13 August 2008

August 13, 1521

On August 13, 1521, (487 years ago today) Spanish conqueror Hernando Cortez captured what is now Mexico City from the Aztecs.

Wow! Four hundred eighty seven years is a long time. You would think that things would be a little better organized by now. Some things here are kind of surreal. For instance, there are no points of the compass in Mexico or at least here in these parts. Oh, I suppose there are...there has to be, but nobody ever uses them. If you say to somebody that something is on the north side of the street or on the southwest corner all you will get is a blank stare. They don't use the term "across the street from" either. For example, if I tell people that my house is "a través la calle de Walmart" (across the street from Walmart) or "otro lado de la calle de Wallmart" (other side of the street from Walmart) they may not know what I mean but if I say "frente Walmart" (facing Walmart) they will understand. Instead of saying North, South, East, or West, they say "rumbo de" (ROOM-boh deh - "direction of") as in "rumbo de León" (in the direction of León) or "rumbo de Salamanca" (in the direction of Salamanca). Hey, I wonder if the guy who is in charge of the signs on the U.S Interstate system is a Mexican. The Interstate signs really don't tell you which way you are going either. How many times have you been driving NORTH on an interstate when the signs say "Interstate so and so WEST"? In Irapuato there are street signs only here and there. On top of that, the name of a street can change three or more times in the space of a mile or two. The house numbers sometimes don't make sense either. If you ask where a person lives the answer is likely to be something like "Down that way towards the highway near where the man parks the big dump truck on Saturdays facing the house with the white dog". Most people have lived here all their lives and so have their ancestors so street names are not that important to them. They always know where they are and they know where they are going so what's the big deal with signs?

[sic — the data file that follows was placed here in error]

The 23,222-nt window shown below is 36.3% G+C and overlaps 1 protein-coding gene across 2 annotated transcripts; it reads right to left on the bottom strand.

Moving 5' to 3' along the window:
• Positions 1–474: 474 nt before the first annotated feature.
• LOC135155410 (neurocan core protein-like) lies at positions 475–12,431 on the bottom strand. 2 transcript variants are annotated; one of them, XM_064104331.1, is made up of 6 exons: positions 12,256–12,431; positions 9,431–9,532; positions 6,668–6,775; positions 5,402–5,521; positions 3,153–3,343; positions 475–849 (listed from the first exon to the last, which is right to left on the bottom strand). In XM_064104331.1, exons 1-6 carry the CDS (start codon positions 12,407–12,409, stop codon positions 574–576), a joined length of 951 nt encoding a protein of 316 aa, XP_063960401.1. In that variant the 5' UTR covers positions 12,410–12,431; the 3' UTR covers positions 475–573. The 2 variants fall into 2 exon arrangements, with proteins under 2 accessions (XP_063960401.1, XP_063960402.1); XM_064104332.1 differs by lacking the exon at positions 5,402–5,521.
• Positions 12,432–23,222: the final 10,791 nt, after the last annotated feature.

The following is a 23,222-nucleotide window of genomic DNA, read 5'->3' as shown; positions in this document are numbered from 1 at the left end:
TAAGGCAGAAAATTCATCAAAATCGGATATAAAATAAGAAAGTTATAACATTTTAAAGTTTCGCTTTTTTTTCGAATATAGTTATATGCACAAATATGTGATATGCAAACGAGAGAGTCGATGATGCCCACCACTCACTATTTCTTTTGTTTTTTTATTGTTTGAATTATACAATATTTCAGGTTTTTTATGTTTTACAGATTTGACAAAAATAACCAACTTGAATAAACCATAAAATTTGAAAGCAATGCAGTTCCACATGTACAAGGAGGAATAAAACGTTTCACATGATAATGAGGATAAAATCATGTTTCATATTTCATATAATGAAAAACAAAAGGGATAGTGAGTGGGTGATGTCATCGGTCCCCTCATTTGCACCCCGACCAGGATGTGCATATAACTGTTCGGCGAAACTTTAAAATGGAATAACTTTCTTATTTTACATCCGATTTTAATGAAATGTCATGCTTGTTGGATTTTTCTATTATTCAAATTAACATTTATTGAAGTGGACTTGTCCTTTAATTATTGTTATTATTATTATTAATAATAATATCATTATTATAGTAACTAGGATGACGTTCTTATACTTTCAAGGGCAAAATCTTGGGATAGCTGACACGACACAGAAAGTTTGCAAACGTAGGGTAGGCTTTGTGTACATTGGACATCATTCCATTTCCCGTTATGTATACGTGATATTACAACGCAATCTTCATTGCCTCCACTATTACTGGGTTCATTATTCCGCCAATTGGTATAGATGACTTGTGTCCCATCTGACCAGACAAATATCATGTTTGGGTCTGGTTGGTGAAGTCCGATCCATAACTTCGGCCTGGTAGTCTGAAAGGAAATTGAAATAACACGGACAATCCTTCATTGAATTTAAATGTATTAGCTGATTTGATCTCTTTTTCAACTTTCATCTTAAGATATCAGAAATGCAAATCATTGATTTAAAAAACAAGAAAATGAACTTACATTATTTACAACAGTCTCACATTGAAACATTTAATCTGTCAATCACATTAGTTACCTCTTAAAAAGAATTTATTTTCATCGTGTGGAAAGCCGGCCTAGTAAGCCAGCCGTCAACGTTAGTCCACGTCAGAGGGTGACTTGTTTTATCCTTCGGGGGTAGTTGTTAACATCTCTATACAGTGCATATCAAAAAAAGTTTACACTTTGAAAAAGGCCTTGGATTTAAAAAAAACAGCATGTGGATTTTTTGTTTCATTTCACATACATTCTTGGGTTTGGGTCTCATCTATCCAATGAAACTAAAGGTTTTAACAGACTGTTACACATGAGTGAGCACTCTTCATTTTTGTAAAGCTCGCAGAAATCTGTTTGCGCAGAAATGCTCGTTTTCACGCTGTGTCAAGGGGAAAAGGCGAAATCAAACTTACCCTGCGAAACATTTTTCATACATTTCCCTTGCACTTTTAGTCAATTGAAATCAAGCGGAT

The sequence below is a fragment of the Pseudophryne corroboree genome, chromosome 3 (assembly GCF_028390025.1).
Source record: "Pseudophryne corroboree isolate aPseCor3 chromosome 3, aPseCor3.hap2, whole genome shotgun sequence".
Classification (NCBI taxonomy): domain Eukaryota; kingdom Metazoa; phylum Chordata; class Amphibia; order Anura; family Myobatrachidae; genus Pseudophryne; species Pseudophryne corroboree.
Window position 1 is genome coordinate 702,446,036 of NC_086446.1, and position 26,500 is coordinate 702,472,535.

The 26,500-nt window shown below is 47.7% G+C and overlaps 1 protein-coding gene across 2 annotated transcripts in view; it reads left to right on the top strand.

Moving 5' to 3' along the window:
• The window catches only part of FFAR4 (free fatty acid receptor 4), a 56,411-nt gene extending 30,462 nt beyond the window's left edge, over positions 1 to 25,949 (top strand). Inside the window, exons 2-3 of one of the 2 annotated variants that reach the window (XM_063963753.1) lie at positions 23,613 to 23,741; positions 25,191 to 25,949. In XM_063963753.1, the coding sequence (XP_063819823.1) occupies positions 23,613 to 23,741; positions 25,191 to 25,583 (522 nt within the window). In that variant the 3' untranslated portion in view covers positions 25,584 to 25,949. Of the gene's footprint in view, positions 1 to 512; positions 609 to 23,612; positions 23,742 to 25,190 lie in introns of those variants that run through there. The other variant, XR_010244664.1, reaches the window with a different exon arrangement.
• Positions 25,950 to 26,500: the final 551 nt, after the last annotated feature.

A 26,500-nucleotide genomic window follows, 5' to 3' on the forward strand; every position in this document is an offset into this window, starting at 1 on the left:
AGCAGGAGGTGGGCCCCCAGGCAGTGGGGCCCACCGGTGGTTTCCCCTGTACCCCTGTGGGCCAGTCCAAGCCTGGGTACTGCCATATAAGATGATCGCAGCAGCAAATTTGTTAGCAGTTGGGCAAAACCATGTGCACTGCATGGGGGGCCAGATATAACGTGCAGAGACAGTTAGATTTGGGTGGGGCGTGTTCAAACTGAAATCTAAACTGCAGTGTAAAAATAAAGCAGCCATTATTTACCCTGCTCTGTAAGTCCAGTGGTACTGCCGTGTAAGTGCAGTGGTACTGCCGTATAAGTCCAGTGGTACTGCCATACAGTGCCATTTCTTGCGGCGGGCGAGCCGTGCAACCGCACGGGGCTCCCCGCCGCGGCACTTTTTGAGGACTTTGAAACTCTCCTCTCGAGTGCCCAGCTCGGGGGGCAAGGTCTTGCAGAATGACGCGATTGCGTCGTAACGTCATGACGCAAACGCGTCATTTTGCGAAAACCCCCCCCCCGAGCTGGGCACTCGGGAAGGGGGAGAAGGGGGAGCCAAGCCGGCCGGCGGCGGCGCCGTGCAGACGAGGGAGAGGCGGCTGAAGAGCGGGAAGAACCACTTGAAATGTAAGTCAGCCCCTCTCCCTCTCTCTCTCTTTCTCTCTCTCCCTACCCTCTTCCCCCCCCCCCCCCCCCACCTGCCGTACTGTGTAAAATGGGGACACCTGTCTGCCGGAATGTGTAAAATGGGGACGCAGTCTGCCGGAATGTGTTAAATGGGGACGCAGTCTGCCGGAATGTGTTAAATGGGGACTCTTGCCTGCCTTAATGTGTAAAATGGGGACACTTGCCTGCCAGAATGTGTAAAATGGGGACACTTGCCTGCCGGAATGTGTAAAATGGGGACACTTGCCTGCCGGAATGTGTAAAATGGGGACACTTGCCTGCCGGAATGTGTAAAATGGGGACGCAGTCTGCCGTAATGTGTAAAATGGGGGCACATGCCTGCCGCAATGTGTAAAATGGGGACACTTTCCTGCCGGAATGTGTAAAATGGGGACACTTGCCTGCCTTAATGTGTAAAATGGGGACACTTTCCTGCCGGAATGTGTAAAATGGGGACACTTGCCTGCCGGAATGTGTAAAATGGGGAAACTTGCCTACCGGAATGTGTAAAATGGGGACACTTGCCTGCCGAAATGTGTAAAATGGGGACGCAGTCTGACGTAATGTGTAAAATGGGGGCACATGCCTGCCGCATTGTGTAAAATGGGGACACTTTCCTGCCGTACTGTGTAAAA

They don't seem to use rulers here very much either and sometimes that is quite evident. My boss once hired a man to build a guard shack next to the front entrance to the plant where I work. The guy was supposed to have a helper and it was only supposed to take three days. It turned out that he didn't have a helper (or most likely he didn't want to pay for one) and he took fifteen days to complete the job. I checked his work and there was not one ninety degree angle anywhere on the building and one side of the structure was at least six inches shorter than the other. I guess his measuring string must have broken or had a knot in it or something. The funny thing is that nobody seemed to notice or if they did they didn't seem to mind. I think if you made something perfectly straight and square here it would stick out like a sore thumb.

I have finally learned (somewhat) to relax and take things as they come. I think just about every gringo that comes to Mexico thinks the same thing, that with a little help from American ingenuity Mexico will change for the better. However, anyone who has spent more than a year down here will probably tell you that there is a much higher probability that Mexico will change you instead of you changing Mexico. By and by everything gets done but it may be to other people's satisfaction and not particularly to yours. There is nothing that can be done about it so the best thing to do when you are frustrated is either take a siesta or read a good book. There is a poem by Rudyard Kipling and the theme rings familiar but it has to do with the Orient and not Mexico. Nevertheless it is true and it goes something like this:

"At the end of the fight is a tombstone white
With the name of the late deceased,
And the epitaph drear: A fool lies here
Who tried to hustle the East."

All you have to do is change the words "the East" to say "Mexico".

Some days there is just too much activity and other days not enough. One just doesn't know what to make of it. Now and then I feel like the poor Mexican pig farmer who got a visit from the health authorities. They asked him what he fed his pigs and he told them table scraps that he collects from restaurants and garbage from the dump and things like that. They told him that was against the law and they gave him a big fine. The next month they came back to check on him and asked him again what he was feeding his pigs. Remembering what had happened the first time, he told them that he was feeding them caviar and smoked turkey and ice cream and things like that. The health inspectors became very angry and told him that he should be very ashamed of himself because there are so many hungry children in Mexico and he was wasting all that good food on pigs so they gave him a big fine for wasting food. The poor guy didn't know what to do but the next time they came he remembered what had gone on before. This time when they asked him what he was feeding his pigs he said, "Every week I give each of them 50 pesos and I let them buy whatever they want"...

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I was born and raised in Chicago, Illinois, U.S.A. I have been living in Mexico since January 6th, 1999. I am continually studying to improve my knowledge of the Spanish language and Mexican history and culture. I am also a student of Mandarin Chinese.